Emerging Markets Drop as Investors Weigh Trade Risk Under Trump

  • Mexican peso weakens most among all the world’s currencies
  • Stocks headed for worst day since post-Brexit selloff

Stock Futures Tumble as Election Results Narrow

Emerging-market stocks fell the most in five months and Mexico’s peso touched a record low as Donald Trump’s presidential election victory stoked concern that the U.S. may adopt protectionist policies, jeopardizing benefits to developing nations from trade deals and immigration.

The peso, the currency most vulnerable to Trump’s policies, was the worst performer in the world after the Republican candidate defied forecasts by winning the race for the White House. A gauge of developing-nation exchange rates ended a two-day gain. The MSCI Emerging Markets Index posted biggest one-day slump since the U.K. vote to leave the European Union in June. Technology and industrial stocks led declines as 10 of the benchmark gauge’s 11 industry groups slumped.

The retreat eroded what has so far been the best annual gain in developing-nation equities since 2012 and the best performance for currencies in six years as Trump’s campaign pledges to curb immigration and renegotiate trade deals sap risk appetite. Wednesday’s selloff was particularly pronounced in countries such as Mexico, South Korea and South Africa, which are seen as among the most vulnerable to such decisions.

“It is yet another reminder to the establishment that most electorates are unhappy,” said Simon Quijano-Evans, a strategist at Legal & General Group Plc in London. “The big question now is how protectionist the U.S. will become. The most exposed countries in emerging markets include those that are very open, those that send most of their exports to the U.S., and those that rely on net remittances.”

The MSCI Emerging Markets Index slid 2.5 percent to 880.15, the lowest closing level since June 24. The benchmark gauge pared a loss of as much as 3.3 percent after Trump, giving his victory speech, sought reconciliation and cooperation with his political opponents.

Traders increased wagers for a Federal Reserve interest-rate increase next month. The market-implied probability of a December move increased to 86 percent, based on U.S. overnight indexed swaps. That compares with 78 percent a week ago.

Price Swings

* One-month implied volatility in the Mexican peso jumped to as high as 32 percent, the highest level since January 2009, signaling that traders are betting on further declines.

* Historical volatility on the MSCI Emerging Markets Currency Index increased for a third day, after falling to a nine-month low last week.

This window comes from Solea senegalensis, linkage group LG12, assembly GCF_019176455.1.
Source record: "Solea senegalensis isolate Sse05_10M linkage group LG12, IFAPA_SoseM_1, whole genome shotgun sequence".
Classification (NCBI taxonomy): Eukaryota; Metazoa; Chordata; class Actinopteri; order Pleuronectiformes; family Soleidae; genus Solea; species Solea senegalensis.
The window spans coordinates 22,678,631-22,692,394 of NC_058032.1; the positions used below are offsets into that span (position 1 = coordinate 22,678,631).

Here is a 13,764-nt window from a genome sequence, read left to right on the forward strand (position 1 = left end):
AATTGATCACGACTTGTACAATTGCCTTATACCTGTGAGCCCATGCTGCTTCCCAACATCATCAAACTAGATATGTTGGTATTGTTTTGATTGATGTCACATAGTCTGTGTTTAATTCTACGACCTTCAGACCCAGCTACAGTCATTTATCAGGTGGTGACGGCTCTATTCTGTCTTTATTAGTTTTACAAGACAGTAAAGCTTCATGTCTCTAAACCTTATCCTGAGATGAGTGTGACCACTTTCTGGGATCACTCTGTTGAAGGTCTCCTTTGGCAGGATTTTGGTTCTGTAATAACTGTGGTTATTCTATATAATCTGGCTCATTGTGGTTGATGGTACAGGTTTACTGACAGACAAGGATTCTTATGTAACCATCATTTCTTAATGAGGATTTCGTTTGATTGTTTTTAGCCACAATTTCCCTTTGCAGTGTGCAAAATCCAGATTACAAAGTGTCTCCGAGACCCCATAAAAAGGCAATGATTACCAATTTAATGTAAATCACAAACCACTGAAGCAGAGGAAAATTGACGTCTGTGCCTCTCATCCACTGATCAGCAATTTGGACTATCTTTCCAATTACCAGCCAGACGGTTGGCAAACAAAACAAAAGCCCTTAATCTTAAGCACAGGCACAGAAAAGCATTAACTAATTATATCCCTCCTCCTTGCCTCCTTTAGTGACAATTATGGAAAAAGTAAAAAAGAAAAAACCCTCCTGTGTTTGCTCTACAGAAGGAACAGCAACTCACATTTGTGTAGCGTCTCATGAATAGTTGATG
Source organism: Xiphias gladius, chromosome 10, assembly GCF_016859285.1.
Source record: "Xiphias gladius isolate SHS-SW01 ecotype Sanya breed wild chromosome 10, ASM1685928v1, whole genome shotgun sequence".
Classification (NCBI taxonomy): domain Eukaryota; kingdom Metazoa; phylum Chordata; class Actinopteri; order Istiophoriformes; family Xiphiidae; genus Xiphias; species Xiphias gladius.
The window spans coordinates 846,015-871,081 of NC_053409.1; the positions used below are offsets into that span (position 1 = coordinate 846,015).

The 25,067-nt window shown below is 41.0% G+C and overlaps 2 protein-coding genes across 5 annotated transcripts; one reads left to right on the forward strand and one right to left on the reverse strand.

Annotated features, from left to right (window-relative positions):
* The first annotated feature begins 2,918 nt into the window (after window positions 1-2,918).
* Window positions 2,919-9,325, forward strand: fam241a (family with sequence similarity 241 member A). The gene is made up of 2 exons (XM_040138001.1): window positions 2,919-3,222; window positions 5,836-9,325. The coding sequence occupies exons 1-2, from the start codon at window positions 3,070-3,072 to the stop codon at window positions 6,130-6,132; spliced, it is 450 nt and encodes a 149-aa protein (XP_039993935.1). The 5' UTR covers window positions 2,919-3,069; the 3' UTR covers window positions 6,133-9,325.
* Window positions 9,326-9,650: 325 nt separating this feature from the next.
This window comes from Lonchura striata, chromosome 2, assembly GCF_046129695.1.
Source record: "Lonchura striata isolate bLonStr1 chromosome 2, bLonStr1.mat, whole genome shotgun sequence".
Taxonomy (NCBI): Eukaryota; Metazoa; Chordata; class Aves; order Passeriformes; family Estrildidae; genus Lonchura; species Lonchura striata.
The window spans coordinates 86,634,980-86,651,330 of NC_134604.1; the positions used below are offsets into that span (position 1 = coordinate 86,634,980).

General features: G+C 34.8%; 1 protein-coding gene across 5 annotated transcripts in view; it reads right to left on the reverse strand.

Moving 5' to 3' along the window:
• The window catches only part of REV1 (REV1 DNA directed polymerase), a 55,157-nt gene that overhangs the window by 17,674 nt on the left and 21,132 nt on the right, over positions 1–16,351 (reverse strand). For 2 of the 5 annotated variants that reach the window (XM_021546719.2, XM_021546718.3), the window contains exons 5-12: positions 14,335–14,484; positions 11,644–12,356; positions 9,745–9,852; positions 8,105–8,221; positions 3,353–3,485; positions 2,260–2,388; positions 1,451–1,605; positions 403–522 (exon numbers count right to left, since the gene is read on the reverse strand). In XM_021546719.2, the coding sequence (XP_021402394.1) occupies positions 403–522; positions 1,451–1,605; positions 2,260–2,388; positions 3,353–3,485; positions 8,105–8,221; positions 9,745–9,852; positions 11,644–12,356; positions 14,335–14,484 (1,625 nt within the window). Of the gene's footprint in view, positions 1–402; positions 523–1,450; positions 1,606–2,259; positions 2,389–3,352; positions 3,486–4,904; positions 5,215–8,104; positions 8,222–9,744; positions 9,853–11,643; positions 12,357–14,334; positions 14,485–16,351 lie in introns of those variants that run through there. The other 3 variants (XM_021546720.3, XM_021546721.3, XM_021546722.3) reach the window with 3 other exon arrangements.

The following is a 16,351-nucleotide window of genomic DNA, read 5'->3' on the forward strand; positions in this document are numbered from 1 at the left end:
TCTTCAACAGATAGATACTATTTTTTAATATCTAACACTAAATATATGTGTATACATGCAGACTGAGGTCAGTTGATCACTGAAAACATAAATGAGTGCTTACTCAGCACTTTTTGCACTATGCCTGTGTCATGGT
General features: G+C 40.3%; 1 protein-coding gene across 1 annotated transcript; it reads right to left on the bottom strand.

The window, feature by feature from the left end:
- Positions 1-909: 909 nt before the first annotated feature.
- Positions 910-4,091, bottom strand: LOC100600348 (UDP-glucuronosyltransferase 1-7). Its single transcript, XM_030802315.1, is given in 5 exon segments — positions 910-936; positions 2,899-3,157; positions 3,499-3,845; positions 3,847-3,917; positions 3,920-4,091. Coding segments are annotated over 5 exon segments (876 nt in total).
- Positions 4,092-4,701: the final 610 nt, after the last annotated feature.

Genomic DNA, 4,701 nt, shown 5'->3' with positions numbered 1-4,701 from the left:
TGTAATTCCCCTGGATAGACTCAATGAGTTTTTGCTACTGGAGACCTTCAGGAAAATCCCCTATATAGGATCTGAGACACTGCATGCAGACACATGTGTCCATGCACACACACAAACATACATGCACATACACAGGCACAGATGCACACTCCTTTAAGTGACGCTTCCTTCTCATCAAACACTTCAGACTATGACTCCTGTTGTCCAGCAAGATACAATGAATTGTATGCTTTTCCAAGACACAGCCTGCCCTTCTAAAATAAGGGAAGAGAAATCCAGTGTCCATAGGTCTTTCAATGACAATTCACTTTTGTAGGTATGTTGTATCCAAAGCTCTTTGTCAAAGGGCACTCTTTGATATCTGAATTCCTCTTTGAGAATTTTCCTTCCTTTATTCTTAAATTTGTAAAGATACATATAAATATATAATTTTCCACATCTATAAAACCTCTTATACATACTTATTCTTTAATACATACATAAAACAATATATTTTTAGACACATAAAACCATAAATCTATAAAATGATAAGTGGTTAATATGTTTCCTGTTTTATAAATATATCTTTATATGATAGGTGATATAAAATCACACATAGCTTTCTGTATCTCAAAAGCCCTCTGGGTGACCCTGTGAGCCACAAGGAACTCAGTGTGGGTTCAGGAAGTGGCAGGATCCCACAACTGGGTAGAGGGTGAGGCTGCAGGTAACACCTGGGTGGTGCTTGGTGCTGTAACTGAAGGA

* Price swings in the MSCI developing-nation stock benchmark increased to the widest level in two months.

The MSCI Emerging Markets Currency Index dropped for the first time in three days, falling 0.7 percent. The peso weakened as much as 12 percent to touch a record 20.7818 per dollar. South Africa’s rand retreated 1.7 percent. Colombia’s peso slid 1.6 percent. Turkey’s lira declined 1.7 percent. South Korea’s won lost 1.3 percent.


Wednesday’s decline reduced the MSCI Emerging Markets Index’s 2016 gain to 11 percent. The gauge trades at 12.1 times the projected earnings of its members, above the five-year average of 10.8 times.

India’s S&P BSE Sensex slipped 1.2 percent after Prime Minister Narendra Modi’s government unexpectedly withdrew high-denomination banknotes. Russia’s dollar-denominated RTS Index advanced 1.8 percent, the most since Sept. 29, amid speculation that the country’s relationship with the U.S. will improve after Trump’s election.

The Hang Seng China Enterprises Index fell 2.9 percent. South Korea’s Kospi Index dropped 2.3 percent and Taiwan’s Taiex lost 3 percent.

Ukrainian bonds fell on speculation Trump will be less willing than his predecessor to protect the eastern European nation from Russian aggression. Yields on the country’s Eurobonds maturing in September 2019 surged 94 basis points to 8.73 percent. Trump has vowed to improve ties with Russia and review the U.S. position on Crimea.

The premium investors demand to own developing-nation sovereign debt over U.S. Treasuries narrowed four basis points to 328, according to JPMorgan Chase & Co. indexes.

— With assistance by En Han Choong, Alexander Nicholson, Y-Sing Liau, and Harry Suhartono

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